Fast Company

Dissembling the Schedule

FC Now reader Charless Buffett emailed an intriguing question early this morning:

I have had a few discussions with collegues & friends recently about how various social systems (education, family, mass media, etc) "program" us for earning wages or salaries and living from paycheck-to-paycheck.

The question I pose to them is: Instead of working for a week or a month & then get our remuneration, what if we worked for 2, 3, 6 months & earned enough income to last the rest of the year, next year, 3 years?

What sort of person would you be if you were able to do this? What sort of skills, education, personality, background would you have? What would activities would you be engaged in to earn the income? What sort of family life & lifestyle would you have?

In the past, this idea has been raised when comparing the amount of vacation time in America to that in other countries, but it's an interesting concept. What would it mean for our careers -- and our local and global economies productivity-wise -- were we to take on such a work schedule? Chuck Salter suggests that steps in such a direction could increase productivity. What think you?

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4 Comments

  • Karl

    What is lost is effectiveness. Balance and regeneration promotes effectiveness. A highly effective 25 hour work week nets me more than 60 hour weeks in years past. Ask the employer what she uses to calculate effectiveness of her people and you will find a factor far less than 1.0. Instead of doing the same thing harder and faster, raise the quality factor of you and your people.

  • Todd

    My wife and I are big believers in alternating work with play. After working for seven years, we took a year off to travel in 2000. We plan to do the same again in 2005 and take another year off. You can manage your career around these breaks. These breaks have given us an opportunity to understand what the next steps are for us in our careers and our personal lives.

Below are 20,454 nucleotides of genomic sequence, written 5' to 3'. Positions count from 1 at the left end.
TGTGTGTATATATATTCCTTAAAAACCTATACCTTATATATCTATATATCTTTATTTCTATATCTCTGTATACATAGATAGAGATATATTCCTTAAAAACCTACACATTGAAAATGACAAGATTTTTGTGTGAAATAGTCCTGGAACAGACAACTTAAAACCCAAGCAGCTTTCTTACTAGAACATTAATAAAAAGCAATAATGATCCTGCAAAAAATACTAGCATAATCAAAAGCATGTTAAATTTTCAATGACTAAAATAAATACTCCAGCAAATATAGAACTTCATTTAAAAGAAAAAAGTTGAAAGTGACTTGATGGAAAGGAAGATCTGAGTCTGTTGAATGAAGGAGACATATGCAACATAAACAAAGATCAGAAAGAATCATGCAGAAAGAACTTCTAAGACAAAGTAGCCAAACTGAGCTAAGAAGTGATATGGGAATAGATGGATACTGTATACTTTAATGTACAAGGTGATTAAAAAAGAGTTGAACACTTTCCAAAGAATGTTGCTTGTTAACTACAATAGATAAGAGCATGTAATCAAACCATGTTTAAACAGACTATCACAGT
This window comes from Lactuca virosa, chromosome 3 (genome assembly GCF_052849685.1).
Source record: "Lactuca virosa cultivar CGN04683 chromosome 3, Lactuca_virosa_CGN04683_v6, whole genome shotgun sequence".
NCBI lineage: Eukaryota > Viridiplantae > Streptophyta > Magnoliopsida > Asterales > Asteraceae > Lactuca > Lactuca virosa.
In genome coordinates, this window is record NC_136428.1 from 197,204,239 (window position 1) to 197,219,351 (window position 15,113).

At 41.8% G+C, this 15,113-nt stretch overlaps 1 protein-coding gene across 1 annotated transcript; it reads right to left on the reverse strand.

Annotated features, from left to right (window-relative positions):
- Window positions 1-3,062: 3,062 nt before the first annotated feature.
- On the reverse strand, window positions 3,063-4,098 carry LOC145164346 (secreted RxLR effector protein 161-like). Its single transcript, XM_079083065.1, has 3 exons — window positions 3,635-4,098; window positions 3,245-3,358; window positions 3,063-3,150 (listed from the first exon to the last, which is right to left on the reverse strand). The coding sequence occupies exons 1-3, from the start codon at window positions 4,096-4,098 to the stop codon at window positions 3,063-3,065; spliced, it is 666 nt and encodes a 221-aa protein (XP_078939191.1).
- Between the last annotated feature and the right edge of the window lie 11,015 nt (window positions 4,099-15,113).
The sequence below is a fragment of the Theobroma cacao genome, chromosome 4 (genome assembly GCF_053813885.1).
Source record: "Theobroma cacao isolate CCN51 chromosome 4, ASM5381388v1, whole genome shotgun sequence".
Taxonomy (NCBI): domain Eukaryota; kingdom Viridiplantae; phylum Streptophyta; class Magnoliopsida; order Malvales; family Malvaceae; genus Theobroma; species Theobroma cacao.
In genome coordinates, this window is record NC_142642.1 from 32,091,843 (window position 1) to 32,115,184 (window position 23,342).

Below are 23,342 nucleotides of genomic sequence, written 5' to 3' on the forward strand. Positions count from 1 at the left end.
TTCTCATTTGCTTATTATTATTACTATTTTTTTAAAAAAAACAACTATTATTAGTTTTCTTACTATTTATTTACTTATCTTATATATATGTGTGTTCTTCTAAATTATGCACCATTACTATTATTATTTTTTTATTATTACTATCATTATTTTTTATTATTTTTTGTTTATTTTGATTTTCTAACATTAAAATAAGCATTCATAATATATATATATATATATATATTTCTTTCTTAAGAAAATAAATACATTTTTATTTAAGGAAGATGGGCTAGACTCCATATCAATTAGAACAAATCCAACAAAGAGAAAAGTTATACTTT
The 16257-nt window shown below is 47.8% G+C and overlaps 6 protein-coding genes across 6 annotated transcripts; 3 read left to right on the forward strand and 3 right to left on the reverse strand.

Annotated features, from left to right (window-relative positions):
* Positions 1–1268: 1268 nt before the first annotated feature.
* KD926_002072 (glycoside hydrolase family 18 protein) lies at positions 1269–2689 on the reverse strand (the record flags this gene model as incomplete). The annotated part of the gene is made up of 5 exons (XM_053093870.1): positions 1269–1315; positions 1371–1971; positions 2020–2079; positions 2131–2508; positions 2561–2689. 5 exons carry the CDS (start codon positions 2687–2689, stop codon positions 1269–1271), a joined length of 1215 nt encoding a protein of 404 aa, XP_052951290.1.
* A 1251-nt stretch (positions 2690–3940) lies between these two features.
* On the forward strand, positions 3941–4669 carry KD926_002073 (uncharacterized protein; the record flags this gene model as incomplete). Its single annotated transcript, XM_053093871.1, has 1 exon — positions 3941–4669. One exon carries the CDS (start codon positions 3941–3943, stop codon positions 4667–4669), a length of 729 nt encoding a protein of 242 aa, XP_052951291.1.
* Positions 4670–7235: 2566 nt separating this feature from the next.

I can't recommend strongly enough deciding to take time off. This goal has to be personal, occupational, and financial for it to be successful.

  • Whitney

    The truth is 90% of companies want an employee to work 50-80 hours per week, and don't like it when the employee takes time off. So in order to be considered valuable in the employers eyes and compete with other employees in keeping one's job, people become work aholics even if it is not who they are, and they really long for a balance.

    Technology was supposed to shorten our work week and give us more leisure time to be with family and friends. Yet in the 1950's and 1960's there was a job that actually had hours of 9-5. In fact, only one person in the household needed to work and the family still could afford to buy a house, and go on summer vacations, etc.

    Now we have expanded working hours. Nine to five has turned into around the clock working especially since now we have cell phones and laptops that are a ball and chain around the employees ankles.

    Tell the company you want balance in your life, and shut your cell phone during dinner time, and the company will just look for someone who does not want any balance and is willing to work 24 hours a day, seven days a week, and the company will opt for that person, because they are a dime a dozen. Those wall street broker type mentalities that are in all fields have no boundaries and make it difficult for other employees to have boundaries and have the employer respect those boundaries.